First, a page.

Two Facebook whistleblowers have publicly attacked the company this year. Here's how their claims overlap.

Two Facebook whistleblowers have publicly attacked the company this year. Here's how their claims overlap.
Facebook CEO Mark Zuckerberg. Drew Angerer/Getty Images
  • Two Facebook whistleblowers, Sophie Zhang and Frances Haugen, have publicly criticised the company in 2021.
  • Zhang told Insider she sees a common link between their criticisms of the company - profit.

Facebook has been rocked by a public relations nightmare after whistleblower Frances Haugen leaked internal documents to The Wall Street Journal before appearing in front of Congress to publicly denounce the company.

Haugen isn't the only Facebook whistleblower to emerge this year. Former data scientist Sophie Zhang went public with her criticism of the company in April 2021. This came after she posted an internal memo in September 2020 after she was fired for "poor performance," saying she felt like she had blood on her hands.

Haugen worked inside Facebook's civic integrity team, focusing on elections. Zhang was part of its authenticity team, where she identified networks of fake accounts being created by authoritarian regimes around the world posing as their own citizens.

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Speaking to Insider, Zhang said although she and Haugen saw completely different sides of the company, Haugen's testimony felt familiar.

"There is basically no overlap between any of our details. What overlaps is our overall message," she said.


Haugen told Congress Facebook routinely places "profit before people" - a claim the company denies.

"I think it's important to remember that ultimately Facebook is a company whose goal is to make money. We don't expect Philip Morris Tobacco to have a division that reimburses people and agencies for lung cancer treatment," Zhang told Insider.

"We have absolutely no commercial incentive, no moral incentive, no company-wide incentive to do anything other than to try to give the maximum number of people as much of a positive experience as possible on Facebook," a Facebook spokesperson told Insider.

Two Facebook whistleblowers have publicly attacked the company this year. Here's how their claims overlap.
Former Facebook employee and whistleblower Frances Haugen arrives to testify before a Senate Committee on Commerce, Science, and Transportation hearing on Capitol Hill on Tuesday, Oct. 5, 2021. Drew Angerer/Pool via AP

A linking detail between Haugen and Zhang's criticisms of Facebook was the allegation that Facebook under-resources its work in countries it doesn't think will get much attention.

Zhang told The Guardian in April she repeatedly tried to get the company to act against authoritarian governments, which were engineering fake engagement on the platform.


She was successful in some cases, but an interaction with the company's VP of Integrity Guy Rosen showed Zhang was fighting an uphill battle trying to get the company to act in countries that were either not Western or not the focus of Western media attention. These countries included Russia and Iran, for example.

"I get that the US/Western Europe/etc is important, but for a company with effectively unlimited resources, I don't understand why this cannot get on the roadmap for anyone," Zhang told Rosen in private conversation, per The Guardian's report.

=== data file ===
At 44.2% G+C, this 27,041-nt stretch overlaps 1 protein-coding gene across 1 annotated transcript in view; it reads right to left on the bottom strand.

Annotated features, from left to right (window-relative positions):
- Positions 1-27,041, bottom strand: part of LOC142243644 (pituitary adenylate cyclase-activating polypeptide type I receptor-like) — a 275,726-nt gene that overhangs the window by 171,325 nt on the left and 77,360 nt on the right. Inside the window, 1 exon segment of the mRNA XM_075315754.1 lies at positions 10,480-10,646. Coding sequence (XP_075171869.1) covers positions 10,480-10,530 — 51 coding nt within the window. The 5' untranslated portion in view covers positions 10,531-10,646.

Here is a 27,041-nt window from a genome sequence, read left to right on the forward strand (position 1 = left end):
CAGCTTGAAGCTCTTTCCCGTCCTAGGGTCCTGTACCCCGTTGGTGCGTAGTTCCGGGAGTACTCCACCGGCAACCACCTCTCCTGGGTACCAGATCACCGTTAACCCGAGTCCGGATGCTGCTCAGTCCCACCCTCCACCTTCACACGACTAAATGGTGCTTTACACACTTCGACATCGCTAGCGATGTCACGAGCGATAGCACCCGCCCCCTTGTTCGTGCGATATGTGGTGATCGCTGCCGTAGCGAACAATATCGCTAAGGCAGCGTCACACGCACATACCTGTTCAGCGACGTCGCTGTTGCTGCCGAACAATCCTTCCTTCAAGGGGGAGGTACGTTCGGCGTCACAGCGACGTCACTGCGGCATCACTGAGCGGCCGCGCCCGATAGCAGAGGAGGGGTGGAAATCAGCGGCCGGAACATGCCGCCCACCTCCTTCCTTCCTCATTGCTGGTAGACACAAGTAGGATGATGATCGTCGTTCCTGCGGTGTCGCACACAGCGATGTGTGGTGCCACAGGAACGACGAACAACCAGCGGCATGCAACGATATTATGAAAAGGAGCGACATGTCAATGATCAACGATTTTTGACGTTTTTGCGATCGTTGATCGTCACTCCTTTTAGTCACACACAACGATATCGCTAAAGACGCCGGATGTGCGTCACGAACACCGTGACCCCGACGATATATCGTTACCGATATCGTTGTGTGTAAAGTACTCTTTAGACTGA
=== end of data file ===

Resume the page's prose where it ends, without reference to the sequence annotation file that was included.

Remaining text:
"I wish resources were unlimited," replied Rosen.

Haugen said during her testimony that Facebook's moderation of hate speech in non-English speaking countries was severely underresourced, partly because the company does not employ enough native-speakers for the countries in which it operates.

"In the case of Ethiopia, there are 100 million people and six languages. Facebook only supports two of those languages for integrity systems," Haugen told Congress, adding that Facebook's lack of action in countries like it is: "literally fanning ethnic violence."


Insider asked Zhang whether she thinks Facebook ignoring countries is an overarching problem at the company.

"I think there are many overarching problems at the company, this is one of them ... What I would call the overarching problem fundamentally is the fact that Facebook is a company whose goal is to make money and therefore has no incentive to fix things and not lose sleep about it unless it affects the company's ability to make money," she said.

Facebook's spokesperson said: "We have invested $13 billion and have 40,000 people working on the safety and security on our platform, including 15,000 people who review content in more than 50 languages working in more than 20 locations all across the world to support our community... Our track record shows that we crack down on abuse outside the US with the same intensity that we apply in the US."

They added that Ethiopia is a "company priority" and that Facebook has "partnered extensively with international and local experts to better understand and mitigate the biggest risks on the platform."

Haugen told Congress she wasn't in favour of breaking up Facebook, and Zhang told Insider she was "neutral" on the issue - but emphasized that she thinks it would negatively impact integrity efforts on Facebook and its subsidiaries Instagram and WhatsApp.


"I am suggesting some regulation to require companies to work with each other and work on issues that transcend the problems between the companies because they have no incentive to," said Zhang.

Zhang is due to give testimony to the UK parliament on Monday and said that she gave evidence to a European committee last year. Although she told CNN she is willing to testify before Congress, Zhang told Insider she has not been contacted by US lawmakers.

Haugen is due to appear before Facebook's independent Oversight Board, and to give evidence to the UK parliament on October 25.